RICHARD RUSK: I think so.
MCCLOY: And then another one I had was Tate, Ralph Tate. But they were00:03:00professional officers. They were army officers doing General Staff work.
RICHARD RUSK: Did my father make enough of a splash back in those days that hehad acquired a reputation? Do you recall how he was regarded back in those days?
MCCLOY: One had to consider--You see, I've known him a long period of time, soit's a little difficult to think back after all these years and not get mixed up as to what period you're talking about. But I remember when I was--
RICHARD RUSK: Well, that was forty years ago.
MCCLOY: Yes. When I was working in my office as Assistant Secretary of War, Ifrequently had to see your father. He'd come in with a paper now and then. And as I look back at him then, he wasn't making much of a splash except that he was known to be a thoughtful, intelligent, steady, useful, good worker. As he said, he was one of the Indians. And he used to frequently say, "I'm not one of the chiefs, I'm one of the Indians." And I had a very good impression of the type of 00:04:00work--I got to know him later on much better than I did. I knew him well enough then. So I'd known him--
RICHARD RUSK: You knew him when he became a chief?
MCCLOY: When he became a chief. That's right. That's right. When he was madeSecretary of State in the Kennedy administration--I remember this very well--Kennedy said to me he wanted me to join his cabinet. And he said, "I can't offer you the two jobs that I think you're best qualified for: One is Secretary of State and the other is Secretary of War." But he said, "I've got those filled, and you're a Republican anyway."
RICHARD RUSK: Oh, is that what he said?
MCCLOY: And he said, "But I just want you in the cabinet." And I said I wanted00:05:00to get back to practice. I didn't want to do anything at that time.
RICHARD RUSK: I suppose Treasury would have been the logical offer.
MCCLOY: (unintelligible) He said, "Well I want you to do something. And I'vemade such a to-do about disarmament in my campaign," he said, "I want you to give me some help there." I said, "I can help you with that."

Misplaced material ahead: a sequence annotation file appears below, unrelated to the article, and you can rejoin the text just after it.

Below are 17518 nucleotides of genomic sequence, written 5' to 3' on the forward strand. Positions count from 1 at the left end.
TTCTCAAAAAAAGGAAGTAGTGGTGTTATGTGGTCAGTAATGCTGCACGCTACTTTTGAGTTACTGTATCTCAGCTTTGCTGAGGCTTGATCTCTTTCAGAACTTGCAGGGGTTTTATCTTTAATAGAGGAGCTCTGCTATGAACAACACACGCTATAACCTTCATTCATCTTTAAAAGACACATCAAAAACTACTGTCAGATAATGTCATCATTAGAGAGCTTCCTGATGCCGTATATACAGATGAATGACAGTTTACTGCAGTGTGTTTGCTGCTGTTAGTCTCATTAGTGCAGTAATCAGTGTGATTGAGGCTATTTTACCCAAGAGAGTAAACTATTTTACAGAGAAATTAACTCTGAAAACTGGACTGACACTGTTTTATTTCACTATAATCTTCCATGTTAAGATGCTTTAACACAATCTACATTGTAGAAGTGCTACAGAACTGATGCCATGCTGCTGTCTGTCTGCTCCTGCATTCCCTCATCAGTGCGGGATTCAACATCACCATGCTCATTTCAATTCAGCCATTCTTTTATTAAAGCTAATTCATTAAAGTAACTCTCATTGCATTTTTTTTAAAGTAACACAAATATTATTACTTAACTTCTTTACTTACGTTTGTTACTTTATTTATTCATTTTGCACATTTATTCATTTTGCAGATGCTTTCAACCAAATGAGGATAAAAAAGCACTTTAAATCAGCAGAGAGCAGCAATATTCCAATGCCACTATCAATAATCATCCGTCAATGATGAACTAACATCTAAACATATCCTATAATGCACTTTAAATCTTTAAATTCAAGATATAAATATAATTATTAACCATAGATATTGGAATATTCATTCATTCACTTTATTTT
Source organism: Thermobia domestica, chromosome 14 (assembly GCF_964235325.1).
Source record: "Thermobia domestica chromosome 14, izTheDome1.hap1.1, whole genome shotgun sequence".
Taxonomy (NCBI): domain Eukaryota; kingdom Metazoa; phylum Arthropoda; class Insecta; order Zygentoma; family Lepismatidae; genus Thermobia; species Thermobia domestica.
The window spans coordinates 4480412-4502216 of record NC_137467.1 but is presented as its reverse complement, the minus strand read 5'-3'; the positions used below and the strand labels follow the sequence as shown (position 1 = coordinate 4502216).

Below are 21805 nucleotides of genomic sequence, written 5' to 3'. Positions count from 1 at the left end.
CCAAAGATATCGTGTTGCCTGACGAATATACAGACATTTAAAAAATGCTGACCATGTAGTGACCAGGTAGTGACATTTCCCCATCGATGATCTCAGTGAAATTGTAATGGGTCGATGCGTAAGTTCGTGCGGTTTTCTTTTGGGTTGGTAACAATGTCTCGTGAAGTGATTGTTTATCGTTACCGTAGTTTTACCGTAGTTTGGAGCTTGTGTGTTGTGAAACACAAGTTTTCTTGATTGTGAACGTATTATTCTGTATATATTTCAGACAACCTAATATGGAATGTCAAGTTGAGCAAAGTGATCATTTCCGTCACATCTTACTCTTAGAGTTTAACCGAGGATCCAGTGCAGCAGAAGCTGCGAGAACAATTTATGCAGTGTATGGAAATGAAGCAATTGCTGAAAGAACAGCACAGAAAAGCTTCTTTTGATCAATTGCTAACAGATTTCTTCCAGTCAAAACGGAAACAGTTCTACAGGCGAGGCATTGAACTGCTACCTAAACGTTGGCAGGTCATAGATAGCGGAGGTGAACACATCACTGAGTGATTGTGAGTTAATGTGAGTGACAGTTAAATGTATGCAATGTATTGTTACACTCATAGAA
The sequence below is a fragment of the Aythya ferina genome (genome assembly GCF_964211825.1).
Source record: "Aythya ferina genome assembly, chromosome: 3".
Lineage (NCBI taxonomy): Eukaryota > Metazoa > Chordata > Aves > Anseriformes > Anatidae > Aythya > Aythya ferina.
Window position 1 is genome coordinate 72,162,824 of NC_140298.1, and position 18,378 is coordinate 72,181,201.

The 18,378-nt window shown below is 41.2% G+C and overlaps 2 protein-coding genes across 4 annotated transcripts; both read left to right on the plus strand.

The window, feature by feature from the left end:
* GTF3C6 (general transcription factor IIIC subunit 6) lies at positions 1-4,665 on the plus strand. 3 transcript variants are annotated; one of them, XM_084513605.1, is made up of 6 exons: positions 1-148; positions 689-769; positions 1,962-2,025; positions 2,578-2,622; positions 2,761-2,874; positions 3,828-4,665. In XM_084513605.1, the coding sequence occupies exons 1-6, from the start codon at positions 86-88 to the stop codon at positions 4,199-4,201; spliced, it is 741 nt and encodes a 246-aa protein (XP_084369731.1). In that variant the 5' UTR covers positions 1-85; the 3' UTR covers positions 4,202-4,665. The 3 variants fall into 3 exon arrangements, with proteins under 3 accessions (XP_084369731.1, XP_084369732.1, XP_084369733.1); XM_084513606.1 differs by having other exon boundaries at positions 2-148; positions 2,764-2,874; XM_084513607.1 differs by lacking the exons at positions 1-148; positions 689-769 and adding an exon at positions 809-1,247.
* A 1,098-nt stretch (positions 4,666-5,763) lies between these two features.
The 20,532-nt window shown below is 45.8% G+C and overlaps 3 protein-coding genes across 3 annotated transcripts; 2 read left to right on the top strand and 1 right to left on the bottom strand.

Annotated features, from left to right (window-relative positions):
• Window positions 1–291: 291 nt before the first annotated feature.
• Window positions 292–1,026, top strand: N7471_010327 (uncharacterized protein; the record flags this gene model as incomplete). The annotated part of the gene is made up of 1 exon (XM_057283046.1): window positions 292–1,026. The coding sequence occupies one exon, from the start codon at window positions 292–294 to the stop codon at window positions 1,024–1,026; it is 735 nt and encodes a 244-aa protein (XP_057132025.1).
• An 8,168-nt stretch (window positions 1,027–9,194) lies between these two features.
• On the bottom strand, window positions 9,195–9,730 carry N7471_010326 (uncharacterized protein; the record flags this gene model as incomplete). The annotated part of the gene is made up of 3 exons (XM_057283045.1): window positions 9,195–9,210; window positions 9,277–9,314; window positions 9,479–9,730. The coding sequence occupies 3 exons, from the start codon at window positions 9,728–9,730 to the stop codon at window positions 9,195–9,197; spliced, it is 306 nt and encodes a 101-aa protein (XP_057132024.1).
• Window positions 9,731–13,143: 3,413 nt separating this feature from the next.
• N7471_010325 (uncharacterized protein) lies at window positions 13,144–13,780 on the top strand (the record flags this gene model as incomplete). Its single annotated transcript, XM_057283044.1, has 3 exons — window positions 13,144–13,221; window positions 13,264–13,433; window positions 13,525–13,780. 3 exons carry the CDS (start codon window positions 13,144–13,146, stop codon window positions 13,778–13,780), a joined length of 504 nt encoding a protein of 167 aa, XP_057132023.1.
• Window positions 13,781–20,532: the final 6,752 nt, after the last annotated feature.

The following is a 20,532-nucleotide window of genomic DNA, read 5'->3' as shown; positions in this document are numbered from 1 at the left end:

RICHARD RUSK: And that's how you got involved in the Arms Control andDisarmament Agency?
MCCLOY: That's right. Because I knew all the Generals and all the heroes of thewar. I trotted them up on the Hill and had them testify: from Eisenhower down. All in favor of it. Mr. [Lyndon Baines] Johnson, then President, was advising Mr. Kennedy at that time not to tackle that thing because it was not a winning 00:06:00game and he couldn't afford a losing game that early in his administration. But I said, "Well if you want me to try it." And he said, "Well I wish you would." So all I did--And he said, "You can't call it an administration measure. You have to do it on your own." And as I said, all I did was to go up and get all the heroes--
RICHARD RUSK: World War II people?
MCCLOY: From Eisenhower down.
RICHARD RUSK: And they all came out in favor of disarmament?
MCCLOY: All except one or two. And it was such an overwhelming thing that Mr.Kennedy thought that I was a great lobbyist. It was only because I got all the heroes and trotted than up there and they all came out in favor of whatever they called it: the ACDA [Arms Control and Disarmament Agency] then.
RICHARD RUSK: I'm not aware that you've written a book.
MCCLOY: No. I don't know about it. Whether I have any intention depends uponwhat I think I can write about which would be a useful guideline. I don't want to reminisce. I just would like to think through what I could put down that I 00:07:00believe would be a good guideline to the future and then see what comes out.
RICHARD RUSK: I'm very interested in that arms control and disarmament issue.
MCCLOY: I started that. I started that. And I put it through with these heroesthat I'm telling you about. That's how it got passed. It wasn't due to anybody else. I don't want to blow myself up on it, but I'm just saying there were a number of people who were pressing disarmament. But the thought was that they weren't able to get anywhere.
RICHARD RUSK: This lobbying that you did with the World War II heroes andCongress, now was that associated with your efforts to form the Arms Control and Disarm ament Agency?
MCCLOY: That's right. And that's exactly what happened.
RICHARD RUSK: Do you recall what my father's role as Secretary of State mighthave been with you on the creation of this agency?